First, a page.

From Booklist

Like many thirtysomethings, Julia Daniel feels trapped in a dead-end job, unsure of what she wants from life and where she belongs. Adding to Julia's problems is the death of her mother and the more recent deaths of her slightly estranged father and stepmother. Much to her Kentucky relatives' collective bafflement, Julia works as a food stylist for a gourmet magazine in Los Angeles. She dreams of being a photographer, but her depression and her obnoxious boss prevent her from seeing a way to make her dreams come true. This charming first novel follows Julia's travels from Kentucky to Los Angeles and back as she attempts to make a life for herself. An overly expository writing style bogs down the first half of the book, but once Julia returns to Los Angeles the pages begin to fly. The book's comic moments, including a hilarious send-up of a movie star's poetry, outshine some of the more typical chick-lit moments. Marta Segal
Copyright © American Library Association. All rights reserved --This text refers to an out of print or unavailable edition of this title.

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Customer Reviews

4.9 out of 5 stars
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See all 9 customer reviews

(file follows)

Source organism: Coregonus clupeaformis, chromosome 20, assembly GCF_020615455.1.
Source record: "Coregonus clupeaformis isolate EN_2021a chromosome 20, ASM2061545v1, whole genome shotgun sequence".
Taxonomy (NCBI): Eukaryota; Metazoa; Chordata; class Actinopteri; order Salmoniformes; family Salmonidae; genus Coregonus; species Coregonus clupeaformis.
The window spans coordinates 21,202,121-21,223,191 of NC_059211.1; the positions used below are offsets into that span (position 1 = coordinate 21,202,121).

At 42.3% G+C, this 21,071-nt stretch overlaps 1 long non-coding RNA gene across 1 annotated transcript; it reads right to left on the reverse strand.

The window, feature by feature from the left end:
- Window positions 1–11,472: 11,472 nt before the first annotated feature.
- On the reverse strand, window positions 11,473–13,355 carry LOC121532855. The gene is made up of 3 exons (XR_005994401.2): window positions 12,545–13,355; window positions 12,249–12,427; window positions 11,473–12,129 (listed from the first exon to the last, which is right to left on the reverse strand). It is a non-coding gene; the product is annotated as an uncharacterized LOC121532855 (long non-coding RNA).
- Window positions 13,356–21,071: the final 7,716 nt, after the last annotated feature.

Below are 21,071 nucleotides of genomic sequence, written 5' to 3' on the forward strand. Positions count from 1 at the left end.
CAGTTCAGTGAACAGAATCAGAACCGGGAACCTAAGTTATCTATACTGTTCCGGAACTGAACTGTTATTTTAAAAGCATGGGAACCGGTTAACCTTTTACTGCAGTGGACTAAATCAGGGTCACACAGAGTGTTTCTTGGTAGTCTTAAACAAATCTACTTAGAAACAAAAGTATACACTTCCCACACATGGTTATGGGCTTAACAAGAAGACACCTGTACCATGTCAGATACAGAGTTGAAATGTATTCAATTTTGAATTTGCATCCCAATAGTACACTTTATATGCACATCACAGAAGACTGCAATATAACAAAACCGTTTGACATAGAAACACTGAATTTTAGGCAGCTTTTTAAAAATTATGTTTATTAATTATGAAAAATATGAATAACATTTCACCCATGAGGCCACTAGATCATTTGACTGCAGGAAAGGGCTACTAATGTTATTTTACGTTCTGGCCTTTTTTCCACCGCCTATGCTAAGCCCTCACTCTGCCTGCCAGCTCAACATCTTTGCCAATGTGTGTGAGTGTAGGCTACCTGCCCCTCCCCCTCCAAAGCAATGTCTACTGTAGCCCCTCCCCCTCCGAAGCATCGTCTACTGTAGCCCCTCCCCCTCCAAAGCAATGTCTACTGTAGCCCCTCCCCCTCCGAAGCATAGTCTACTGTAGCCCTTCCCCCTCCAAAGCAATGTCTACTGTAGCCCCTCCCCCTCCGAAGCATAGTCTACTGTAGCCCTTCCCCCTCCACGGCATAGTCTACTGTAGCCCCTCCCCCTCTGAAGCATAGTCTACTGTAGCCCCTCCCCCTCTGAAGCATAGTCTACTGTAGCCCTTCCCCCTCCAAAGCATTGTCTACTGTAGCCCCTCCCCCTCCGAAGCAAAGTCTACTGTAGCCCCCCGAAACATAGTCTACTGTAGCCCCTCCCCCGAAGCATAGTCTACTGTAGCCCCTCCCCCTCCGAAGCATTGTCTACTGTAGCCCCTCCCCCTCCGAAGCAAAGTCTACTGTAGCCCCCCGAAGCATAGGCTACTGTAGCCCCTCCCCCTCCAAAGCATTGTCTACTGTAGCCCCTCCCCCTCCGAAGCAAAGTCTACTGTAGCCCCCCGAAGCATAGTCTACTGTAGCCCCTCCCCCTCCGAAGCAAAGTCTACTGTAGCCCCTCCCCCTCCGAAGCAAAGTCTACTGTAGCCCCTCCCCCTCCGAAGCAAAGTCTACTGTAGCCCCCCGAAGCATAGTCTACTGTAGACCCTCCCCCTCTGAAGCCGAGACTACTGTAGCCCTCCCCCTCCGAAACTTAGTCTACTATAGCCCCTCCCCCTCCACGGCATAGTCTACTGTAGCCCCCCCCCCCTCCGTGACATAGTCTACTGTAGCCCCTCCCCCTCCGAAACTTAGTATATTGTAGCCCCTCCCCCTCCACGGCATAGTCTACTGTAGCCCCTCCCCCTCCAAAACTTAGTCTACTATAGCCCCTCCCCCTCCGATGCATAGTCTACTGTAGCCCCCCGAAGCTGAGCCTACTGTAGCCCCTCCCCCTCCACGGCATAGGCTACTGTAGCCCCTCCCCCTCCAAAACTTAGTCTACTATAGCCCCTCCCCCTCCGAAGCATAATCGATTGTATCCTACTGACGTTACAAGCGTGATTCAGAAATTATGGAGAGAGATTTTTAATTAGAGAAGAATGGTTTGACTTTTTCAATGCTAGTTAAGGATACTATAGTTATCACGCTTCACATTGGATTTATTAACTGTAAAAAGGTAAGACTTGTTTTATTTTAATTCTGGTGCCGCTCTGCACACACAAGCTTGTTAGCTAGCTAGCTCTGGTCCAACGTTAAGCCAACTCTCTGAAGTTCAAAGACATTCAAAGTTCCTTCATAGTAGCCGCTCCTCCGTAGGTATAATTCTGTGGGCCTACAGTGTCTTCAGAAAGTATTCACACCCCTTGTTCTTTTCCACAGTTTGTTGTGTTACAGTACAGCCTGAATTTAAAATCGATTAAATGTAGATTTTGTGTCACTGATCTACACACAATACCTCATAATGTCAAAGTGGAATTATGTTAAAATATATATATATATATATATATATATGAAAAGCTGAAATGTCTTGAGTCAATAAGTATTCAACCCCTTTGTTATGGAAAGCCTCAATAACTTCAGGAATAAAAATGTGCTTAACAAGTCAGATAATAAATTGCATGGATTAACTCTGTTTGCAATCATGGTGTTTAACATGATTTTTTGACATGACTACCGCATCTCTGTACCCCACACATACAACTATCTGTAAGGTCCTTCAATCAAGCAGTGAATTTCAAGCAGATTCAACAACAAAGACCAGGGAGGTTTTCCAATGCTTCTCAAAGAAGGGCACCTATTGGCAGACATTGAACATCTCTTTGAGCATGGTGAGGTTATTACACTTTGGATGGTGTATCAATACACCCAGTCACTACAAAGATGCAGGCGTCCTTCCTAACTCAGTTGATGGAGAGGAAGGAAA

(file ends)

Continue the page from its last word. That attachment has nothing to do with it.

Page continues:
What a wonderful story, full of feeling, wisdom, beauty and hope.
Josephine Gross, Ph.D.
She finds her inner spark by overcoming her pain, loss, and depression and finding love and forgiveness in unusual ways.
E. Woontner
The main character is a food stylist, which is what intrigued my about this book from the beginning.
Honor Bret Harte

Most Helpful Customer Reviews

7 of 7 people found the following review helpful By Honor Bret Harte on February 13, 2005
Format: Hardcover
The main character is a food stylist, which is what intrigued my about this book from the beginning. The world of magazines and food photo shoots is hilariously observed, and the book is a comic wonder because of this inspired choice. But what I hadn't expected were the deeply felt and haunting passages on greif and loss - the main character has suffered a recent tragedy and the story is about her struggle to regain emotional level ground. I loved this first novel.